Human rights, language rights and the Northern Territory Government

Rumour has it that the Northern Territory Government is proposing to scrap the one remaining linguist position in the southern part of the Northern Territory. This position has been going since the mid 1970s, and the occupants have worked with Indigenous people and schools to create shared understandings of Indigenous languages, of the needs of school-children for understanding what happens in the classroom, of the needs of Indigenous teachers for support and training. They have produced amazing materials in Indigenous languages for classrooms, curriculum materials and reference documentation, some of which is archived and available in the Living Archive of Aboriginal Languages.

Rumour also has it that the reason for scrapping the position is because there is “no need for any linguistic expertise in Central Australia and the Barkly schools”.

But rumour doesn’t have it that the kids have all staged a revolution and started speaking Standard English.

Nor has rumour passed on in whispers evidence that their NAPLAN results have suddenly reached those of middle-class Australian non-Aboriginal children. Nor that their results will get better if their teachers know less about their languages.

And fact, not rumour, indicates that wilful blindness to children’s language needs violates the language rights of indigenous peoples – see the UN’s declaration on the rights of Indigenous people. Articles 14 and 15 are fine statements of language rights, and of the need for states to provide resources to back up the rights.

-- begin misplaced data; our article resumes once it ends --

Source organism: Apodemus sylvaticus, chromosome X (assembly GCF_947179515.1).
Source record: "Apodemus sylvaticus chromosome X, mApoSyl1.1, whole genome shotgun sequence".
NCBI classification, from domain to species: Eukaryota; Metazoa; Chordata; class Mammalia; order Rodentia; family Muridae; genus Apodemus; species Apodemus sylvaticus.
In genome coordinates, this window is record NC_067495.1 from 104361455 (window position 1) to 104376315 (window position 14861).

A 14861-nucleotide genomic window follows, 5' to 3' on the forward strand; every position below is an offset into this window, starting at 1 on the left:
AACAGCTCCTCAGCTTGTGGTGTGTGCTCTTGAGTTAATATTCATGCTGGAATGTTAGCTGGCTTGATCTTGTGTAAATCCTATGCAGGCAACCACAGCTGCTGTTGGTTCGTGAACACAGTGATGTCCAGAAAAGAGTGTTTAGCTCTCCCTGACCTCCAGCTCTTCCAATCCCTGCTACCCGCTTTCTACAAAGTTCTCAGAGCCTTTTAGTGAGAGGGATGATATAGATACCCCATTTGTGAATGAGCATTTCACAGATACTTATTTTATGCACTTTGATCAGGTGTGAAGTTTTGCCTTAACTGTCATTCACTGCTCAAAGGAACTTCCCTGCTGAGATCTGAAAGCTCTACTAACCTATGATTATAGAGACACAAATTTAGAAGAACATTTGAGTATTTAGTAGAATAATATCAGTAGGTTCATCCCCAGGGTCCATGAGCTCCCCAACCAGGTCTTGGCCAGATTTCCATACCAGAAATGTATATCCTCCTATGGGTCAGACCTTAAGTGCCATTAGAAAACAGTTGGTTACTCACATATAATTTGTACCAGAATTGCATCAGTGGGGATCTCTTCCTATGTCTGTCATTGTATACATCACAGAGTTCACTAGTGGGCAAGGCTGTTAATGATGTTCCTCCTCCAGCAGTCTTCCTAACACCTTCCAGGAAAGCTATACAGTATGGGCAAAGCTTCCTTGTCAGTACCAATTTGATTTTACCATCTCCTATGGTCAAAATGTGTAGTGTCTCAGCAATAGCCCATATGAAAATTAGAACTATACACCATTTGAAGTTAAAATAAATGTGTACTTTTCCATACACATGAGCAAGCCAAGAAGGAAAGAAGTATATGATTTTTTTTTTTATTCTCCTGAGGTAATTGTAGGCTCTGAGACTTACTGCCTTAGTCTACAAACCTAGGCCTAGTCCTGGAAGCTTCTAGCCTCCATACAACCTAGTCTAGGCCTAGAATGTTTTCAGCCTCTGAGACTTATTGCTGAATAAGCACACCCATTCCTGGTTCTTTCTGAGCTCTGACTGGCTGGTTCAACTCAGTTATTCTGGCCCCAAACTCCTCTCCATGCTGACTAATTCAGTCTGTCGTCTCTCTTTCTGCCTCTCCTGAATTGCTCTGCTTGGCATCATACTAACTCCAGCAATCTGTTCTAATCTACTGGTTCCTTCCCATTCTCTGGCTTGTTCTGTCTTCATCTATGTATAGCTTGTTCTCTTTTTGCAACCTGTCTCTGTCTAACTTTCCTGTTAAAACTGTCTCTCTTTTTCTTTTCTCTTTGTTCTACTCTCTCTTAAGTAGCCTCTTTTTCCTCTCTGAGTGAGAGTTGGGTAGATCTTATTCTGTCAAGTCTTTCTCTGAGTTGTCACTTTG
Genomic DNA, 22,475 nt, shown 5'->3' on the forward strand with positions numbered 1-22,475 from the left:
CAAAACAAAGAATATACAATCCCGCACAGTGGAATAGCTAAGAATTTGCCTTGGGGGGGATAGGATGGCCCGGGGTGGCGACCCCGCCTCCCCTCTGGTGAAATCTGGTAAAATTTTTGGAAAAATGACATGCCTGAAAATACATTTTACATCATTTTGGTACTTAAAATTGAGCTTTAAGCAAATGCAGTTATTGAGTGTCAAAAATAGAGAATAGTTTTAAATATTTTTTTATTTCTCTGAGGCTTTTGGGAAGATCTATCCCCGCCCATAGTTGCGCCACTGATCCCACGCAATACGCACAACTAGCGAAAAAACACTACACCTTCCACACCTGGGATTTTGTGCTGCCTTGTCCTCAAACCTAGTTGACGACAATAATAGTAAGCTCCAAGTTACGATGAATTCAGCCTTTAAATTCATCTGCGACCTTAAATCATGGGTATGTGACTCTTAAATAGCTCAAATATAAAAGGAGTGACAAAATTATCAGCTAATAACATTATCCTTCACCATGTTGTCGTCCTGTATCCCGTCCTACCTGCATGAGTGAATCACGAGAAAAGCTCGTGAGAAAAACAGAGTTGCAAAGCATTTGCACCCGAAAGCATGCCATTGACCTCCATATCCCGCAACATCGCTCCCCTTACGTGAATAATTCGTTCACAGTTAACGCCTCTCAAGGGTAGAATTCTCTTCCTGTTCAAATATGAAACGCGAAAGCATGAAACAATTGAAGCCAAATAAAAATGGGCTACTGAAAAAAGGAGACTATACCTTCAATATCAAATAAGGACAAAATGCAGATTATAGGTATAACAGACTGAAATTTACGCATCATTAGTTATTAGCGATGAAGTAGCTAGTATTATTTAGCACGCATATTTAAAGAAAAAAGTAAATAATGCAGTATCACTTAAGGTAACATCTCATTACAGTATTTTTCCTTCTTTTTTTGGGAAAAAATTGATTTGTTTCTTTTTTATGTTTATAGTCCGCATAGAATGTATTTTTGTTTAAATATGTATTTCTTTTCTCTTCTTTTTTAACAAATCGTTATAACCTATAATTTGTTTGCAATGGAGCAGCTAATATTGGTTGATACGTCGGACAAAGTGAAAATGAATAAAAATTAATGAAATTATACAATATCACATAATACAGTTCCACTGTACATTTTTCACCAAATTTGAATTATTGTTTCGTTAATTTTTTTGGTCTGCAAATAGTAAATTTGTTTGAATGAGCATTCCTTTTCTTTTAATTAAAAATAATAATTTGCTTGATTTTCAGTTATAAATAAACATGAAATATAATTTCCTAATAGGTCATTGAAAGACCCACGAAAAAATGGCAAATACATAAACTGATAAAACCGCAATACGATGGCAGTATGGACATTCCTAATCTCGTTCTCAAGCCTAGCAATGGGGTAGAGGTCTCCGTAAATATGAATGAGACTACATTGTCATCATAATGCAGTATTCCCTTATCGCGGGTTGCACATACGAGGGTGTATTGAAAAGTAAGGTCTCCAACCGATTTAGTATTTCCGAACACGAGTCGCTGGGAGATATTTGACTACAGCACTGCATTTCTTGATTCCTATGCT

If rumour is right, then Indigenous children in the Northern Territory are losers again.

Article 15
Indigenous children have the right to all levels and forms of education of the State. All indigenous peoples also have this right and the right to establish and control their educational systems and institutions providing education in their own languages, in a manner appropriate to their cultural methods of teaching and learning.
Indigenous children living outside their communities have the right to be provided access to education in their own culture and language.
States shall take effective measures to provide appropriate resources for these purposes.


  1. Jane Simpson says:

    It now seems pretty certain that the position of Senior Language Resource Officer ( linguist position for Central Australia and the Barkly region) at the Northern Territory Department of Education has been cut. Rumour has it that this is due to reduced funding from the Federal Government for Indigenous concerns. The short-term damage is not as apparent as the damage caused by cutting funding to health and legal services, but in the long-term the effect will be be pretty dreadful for children who don’t’ come to school speaking English, and in the longer-term for the survival of their home languages.

    There’s no sign that the NT or the Federal Governments are in any way concerned about this.

  2. Margaret Carew says:

    Add to this the loss at Maningrida College which next year will no longer have a coordinator position for its language and culture program. Nor will they continue the literacy supervisor position next year. The literacy worker position has been absorbed into a general role for some time. No support now for local staff to continue a language and culture program in six languages in this multilingual school. Not so long ago there were two strong bilingual programs in Maningrida.

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